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Refiguring Women, Colonialism, and Modernity in Burma

Chie Ikeya

Publication Year: 2011

Refiguring Women, Colonialism, and Modernity in Burma presents the first study of one of the most prevalent and critical topics of public discourse in colonial Burma: the woman of the khit kala—"the woman of the times"—who burst onto the covers and pages of novels, newspapers, and advertisements in the 1920s. Educated and politicized, earner and consumer, "Burmese" and "Westernized," she embodied the possibilities and challenges of the modern era, as well as the hopes and fears it evoked. In Refiguring Women, Chie Ikeya interrogates what these shifting and competing images of the feminine reveal about the experience of modernity in colonial Burma. She marshals a wide range of hitherto unexamined Burmese language sources to analyze both the discursive figurations of the woman of the khit kala and the choices and actions of actual women who—whether pursuing higher education, becoming political, or adopting new clothes and hairstyles—unsettled existing norms and contributed to making the woman of the khit kala the privileged idiom for debating colonialism, modernization, and nationalism.

The first book-length social history of Burma to utilize gender as a category of sustained analysis, Refiguring Women challenges the reigning nationalist and anticolonial historical narratives of a conceptually and institutionally monolithic colonial modernity that made inevitable the rise of ethnonationalism and xenophobia in Burma. The study demonstrates the irreducible heterogeneity of the colonial encounter and draws attention to the conjoined development of cosmopolitanism and nationalism. Ikeya illuminates the important roles that Burmese men and women played as cultural brokers and agents of modernity. She shows how their complex engagements with social reform, feminism, anticolonialism, media, and consumerism rearticulated the boundaries of belonging and foreignness in religious, racial, and ethnic terms.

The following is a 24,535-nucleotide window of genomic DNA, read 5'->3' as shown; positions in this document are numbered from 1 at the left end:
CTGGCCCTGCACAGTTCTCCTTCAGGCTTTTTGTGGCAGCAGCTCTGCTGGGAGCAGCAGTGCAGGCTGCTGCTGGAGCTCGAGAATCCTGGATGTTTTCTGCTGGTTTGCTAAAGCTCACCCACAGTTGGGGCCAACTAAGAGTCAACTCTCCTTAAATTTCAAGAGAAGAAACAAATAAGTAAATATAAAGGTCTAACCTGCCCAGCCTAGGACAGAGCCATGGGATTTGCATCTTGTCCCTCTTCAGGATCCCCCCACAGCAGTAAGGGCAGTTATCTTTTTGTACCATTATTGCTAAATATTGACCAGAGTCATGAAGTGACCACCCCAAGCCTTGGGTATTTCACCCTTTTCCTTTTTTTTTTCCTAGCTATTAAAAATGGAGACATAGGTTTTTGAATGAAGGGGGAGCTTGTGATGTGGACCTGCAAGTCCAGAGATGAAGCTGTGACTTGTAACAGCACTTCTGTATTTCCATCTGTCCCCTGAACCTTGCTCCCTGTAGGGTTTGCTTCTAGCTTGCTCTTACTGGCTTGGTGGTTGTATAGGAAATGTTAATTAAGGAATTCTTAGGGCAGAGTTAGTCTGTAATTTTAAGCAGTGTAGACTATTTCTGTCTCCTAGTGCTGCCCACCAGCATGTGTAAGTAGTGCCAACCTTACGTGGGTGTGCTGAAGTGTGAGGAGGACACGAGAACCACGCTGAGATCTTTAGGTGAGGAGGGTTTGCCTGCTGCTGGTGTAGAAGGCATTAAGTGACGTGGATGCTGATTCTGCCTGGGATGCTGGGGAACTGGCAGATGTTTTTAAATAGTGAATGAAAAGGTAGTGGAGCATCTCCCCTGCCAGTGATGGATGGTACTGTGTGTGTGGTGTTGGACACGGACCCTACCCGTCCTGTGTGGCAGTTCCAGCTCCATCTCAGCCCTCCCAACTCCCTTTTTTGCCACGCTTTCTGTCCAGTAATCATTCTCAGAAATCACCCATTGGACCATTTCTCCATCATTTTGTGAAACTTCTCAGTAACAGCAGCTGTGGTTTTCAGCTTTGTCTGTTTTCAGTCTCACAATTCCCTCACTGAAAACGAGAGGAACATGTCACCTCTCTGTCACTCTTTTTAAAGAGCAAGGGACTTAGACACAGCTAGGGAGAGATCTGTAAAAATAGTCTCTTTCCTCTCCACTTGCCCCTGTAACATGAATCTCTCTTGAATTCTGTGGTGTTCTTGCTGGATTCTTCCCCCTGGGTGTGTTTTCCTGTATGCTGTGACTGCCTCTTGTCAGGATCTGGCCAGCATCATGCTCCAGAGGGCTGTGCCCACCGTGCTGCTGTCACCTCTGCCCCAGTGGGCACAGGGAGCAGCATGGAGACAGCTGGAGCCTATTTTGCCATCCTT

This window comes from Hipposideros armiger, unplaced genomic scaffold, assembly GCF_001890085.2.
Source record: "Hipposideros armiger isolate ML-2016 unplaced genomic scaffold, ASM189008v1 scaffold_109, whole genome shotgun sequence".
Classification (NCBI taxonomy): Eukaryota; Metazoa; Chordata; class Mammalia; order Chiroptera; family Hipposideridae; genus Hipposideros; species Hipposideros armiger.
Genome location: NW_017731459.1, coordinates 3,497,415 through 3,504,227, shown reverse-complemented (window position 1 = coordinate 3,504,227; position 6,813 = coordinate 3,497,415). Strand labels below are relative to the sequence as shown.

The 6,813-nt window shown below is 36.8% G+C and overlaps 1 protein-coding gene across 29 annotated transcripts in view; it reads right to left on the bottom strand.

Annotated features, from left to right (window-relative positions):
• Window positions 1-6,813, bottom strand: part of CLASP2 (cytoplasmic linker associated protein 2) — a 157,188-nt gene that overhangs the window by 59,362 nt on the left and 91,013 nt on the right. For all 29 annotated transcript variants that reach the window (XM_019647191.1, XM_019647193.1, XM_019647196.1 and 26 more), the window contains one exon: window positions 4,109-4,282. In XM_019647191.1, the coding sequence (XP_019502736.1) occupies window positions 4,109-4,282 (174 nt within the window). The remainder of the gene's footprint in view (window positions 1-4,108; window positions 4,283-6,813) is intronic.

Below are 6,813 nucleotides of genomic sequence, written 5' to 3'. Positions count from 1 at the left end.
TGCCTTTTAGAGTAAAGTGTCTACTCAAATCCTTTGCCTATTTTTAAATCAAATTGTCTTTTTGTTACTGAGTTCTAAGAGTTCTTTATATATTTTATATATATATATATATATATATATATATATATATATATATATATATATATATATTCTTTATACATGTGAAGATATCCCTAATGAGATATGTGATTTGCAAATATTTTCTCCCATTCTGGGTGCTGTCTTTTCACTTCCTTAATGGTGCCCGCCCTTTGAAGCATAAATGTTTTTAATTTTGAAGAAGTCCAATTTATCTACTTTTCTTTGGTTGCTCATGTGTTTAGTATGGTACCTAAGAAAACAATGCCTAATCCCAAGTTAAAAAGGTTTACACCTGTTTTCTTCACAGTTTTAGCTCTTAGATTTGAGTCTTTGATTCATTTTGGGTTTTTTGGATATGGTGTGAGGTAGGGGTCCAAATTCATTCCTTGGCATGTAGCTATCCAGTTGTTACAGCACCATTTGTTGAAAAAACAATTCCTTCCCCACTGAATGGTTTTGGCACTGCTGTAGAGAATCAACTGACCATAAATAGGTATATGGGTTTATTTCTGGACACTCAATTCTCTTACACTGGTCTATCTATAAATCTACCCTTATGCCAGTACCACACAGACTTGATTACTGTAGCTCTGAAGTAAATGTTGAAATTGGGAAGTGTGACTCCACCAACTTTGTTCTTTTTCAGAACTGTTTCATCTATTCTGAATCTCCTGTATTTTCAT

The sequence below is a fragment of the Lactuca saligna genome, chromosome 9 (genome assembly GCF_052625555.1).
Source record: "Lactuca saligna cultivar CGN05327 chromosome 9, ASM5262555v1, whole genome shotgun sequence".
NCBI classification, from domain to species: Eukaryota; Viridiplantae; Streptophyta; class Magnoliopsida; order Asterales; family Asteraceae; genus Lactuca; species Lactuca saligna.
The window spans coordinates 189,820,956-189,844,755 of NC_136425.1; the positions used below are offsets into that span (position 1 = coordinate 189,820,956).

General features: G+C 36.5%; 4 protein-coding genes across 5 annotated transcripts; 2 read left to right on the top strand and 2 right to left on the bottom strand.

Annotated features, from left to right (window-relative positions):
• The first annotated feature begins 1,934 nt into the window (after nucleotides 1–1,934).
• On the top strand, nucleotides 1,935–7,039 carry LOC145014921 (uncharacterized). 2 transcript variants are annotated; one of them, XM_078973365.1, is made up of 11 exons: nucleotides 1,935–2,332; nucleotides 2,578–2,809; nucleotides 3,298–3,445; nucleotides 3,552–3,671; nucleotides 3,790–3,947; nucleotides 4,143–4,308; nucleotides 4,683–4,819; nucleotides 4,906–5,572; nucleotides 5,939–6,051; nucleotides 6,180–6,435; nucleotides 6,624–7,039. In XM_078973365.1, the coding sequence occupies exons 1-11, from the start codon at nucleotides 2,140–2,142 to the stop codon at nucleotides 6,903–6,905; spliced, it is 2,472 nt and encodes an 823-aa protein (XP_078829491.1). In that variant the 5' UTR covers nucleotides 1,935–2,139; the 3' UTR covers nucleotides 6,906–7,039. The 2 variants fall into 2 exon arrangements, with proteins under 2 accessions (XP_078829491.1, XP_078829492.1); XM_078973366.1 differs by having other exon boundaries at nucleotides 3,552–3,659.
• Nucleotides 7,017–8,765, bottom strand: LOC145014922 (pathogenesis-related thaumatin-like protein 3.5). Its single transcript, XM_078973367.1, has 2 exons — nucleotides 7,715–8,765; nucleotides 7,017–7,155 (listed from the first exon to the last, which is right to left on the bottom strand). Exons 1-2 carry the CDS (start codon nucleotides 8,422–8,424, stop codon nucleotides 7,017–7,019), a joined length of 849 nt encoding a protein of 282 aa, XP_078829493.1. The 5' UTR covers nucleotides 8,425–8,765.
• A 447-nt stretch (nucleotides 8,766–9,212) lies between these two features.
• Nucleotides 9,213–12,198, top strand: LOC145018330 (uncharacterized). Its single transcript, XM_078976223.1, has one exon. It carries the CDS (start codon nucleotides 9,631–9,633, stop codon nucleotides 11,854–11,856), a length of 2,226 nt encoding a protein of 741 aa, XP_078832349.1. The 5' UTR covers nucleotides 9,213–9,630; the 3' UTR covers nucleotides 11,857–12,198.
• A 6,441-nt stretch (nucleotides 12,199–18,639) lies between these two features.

Refiguring Women adds significantly to examinations of gender and race relations, modernization, and nationalism in colonized regions. It will be of interest to a broad audience—not least those working in the fields of Southeast Asian studies, colonial and postcolonial studies, cultural studies, and women’s and gender studies.

26 illus.

Published by: University of Hawai'i Press

Series: Southeast Asia: Politics, Meaning, and Memory

Title Page

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pp. ix-xii

When I started my research in 2002, I had intended to focus on the Japanese occupation of Burma during the Second World War and the varied ways in which it was understood locally and within a broader context of Japan's rise as a non-European, modern, and imperial power. As is often the case with researchers, I left...


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pp. xiii

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pp. 1-13

The Burmese novel Mon ywe mahu (Not out of hate), written by Ma Ma Lay in 1955, tells of a tragic romance between Way Way, a young woman from an ordinary Burmese Buddhist family, and U Saw Han, an older and thoroughly Anglicized and impious Burmese man working for a British firm. Set in British Burma...

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Chapter 1. The Colonial Setting

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pp. 14-45